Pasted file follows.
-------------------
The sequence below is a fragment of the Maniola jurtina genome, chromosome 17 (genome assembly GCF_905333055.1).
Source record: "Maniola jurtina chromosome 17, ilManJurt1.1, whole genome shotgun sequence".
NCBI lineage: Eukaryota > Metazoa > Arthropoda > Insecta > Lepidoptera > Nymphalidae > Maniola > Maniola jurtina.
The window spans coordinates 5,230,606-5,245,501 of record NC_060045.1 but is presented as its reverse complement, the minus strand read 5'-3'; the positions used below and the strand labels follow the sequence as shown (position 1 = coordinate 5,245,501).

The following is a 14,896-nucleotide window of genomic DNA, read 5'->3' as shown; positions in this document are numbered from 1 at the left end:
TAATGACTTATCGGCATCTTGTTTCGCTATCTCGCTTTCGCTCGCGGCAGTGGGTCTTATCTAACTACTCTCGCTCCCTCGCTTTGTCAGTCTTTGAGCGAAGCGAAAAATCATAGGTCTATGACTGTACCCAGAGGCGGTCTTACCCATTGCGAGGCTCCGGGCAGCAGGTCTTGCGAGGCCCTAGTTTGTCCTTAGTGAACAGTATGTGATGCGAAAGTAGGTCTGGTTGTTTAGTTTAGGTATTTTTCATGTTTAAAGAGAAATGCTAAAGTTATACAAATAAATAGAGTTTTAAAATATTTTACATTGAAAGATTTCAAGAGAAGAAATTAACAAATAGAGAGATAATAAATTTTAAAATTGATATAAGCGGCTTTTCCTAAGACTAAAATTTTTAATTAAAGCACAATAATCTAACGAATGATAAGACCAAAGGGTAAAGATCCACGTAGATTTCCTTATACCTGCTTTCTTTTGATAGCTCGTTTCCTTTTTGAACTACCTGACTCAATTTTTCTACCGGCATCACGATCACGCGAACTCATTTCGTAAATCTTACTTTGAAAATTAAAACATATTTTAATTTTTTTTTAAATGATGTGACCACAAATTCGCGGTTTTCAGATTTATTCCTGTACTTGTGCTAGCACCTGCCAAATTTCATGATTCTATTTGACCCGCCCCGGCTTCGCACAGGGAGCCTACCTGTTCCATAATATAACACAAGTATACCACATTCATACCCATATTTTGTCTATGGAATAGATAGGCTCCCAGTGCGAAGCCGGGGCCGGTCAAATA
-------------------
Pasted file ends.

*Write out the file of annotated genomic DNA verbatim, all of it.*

The sequence below is a fragment of the Maniola jurtina genome, chromosome 17 (genome assembly GCF_905333055.1).
Source record: "Maniola jurtina chromosome 17, ilManJurt1.1, whole genome shotgun sequence".
NCBI lineage: Eukaryota > Metazoa > Arthropoda > Insecta > Lepidoptera > Nymphalidae > Maniola > Maniola jurtina.
The window spans coordinates 5,230,606-5,245,501 of record NC_060045.1 but is presented as its reverse complement, the minus strand read 5'-3'; the positions used below and the strand labels follow the sequence as shown (position 1 = coordinate 5,245,501).

The following is a 14,896-nucleotide window of genomic DNA, read 5'->3' as shown; positions in this document are numbered from 1 at the left end:
TAATGACTTATCGGCATCTTGTTTCGCTATCTCGCTTTCGCTCGCGGCAGTGGGTCTTATCTAACTACTCTCGCTCCCTCGCTTTGTCAGTCTTTGAGCGAAGCGAAAAATCATAGGTCTATGACTGTACCCAGAGGCGGTCTTACCCATTGCGAGGCTCCGGGCAGCAGGTCTTGCGAGGCCCTAGTTTGTCCTTAGTGAACAGTATGTGATGCGAAAGTAGGTCTGGTTGTTTAGTTTAGGTATTTTTCATGTTTAAAGAGAAATGCTAAAGTTATACAAATAAATAGAGTTTTAAAATATTTTACATTGAAAGATTTCAAGAGAAGAAATTAACAAATAGAGAGATAATAAATTTTAAAATTGATATAAGCGGCTTTTCCTAAGACTAAAATTTTTAATTAAAGCACAATAATCTAACGAATGATAAGACCAAAGGGTAAAGATCCACGTAGATTTCCTTATACCTGCTTTCTTTTGATAGCTCGTTTCCTTTTTGAACTACCTGACTCAATTTTTCTACCGGCATCACGATCACGCGAACTCATTTCGTAAATCTTACTTTGAAAATTAAAACATATTTTAATTTTTTTTTAAATGATGTGACCACAAATTCGCGGTTTTCAGATTTATTCCTGTACTTGTGCTAGCACCTGCCAAATTTCATGATTCTATTTGACCCGCCCCGGCTTCGCACAGGGAGCCTACCTGTTCCATAATATAACACAAGTATACCACATTCATACCCATATTTTGTCTATGGAATAGATAGGCTCCCAGTGCGAAGCCGGGGCCGGTCAAATA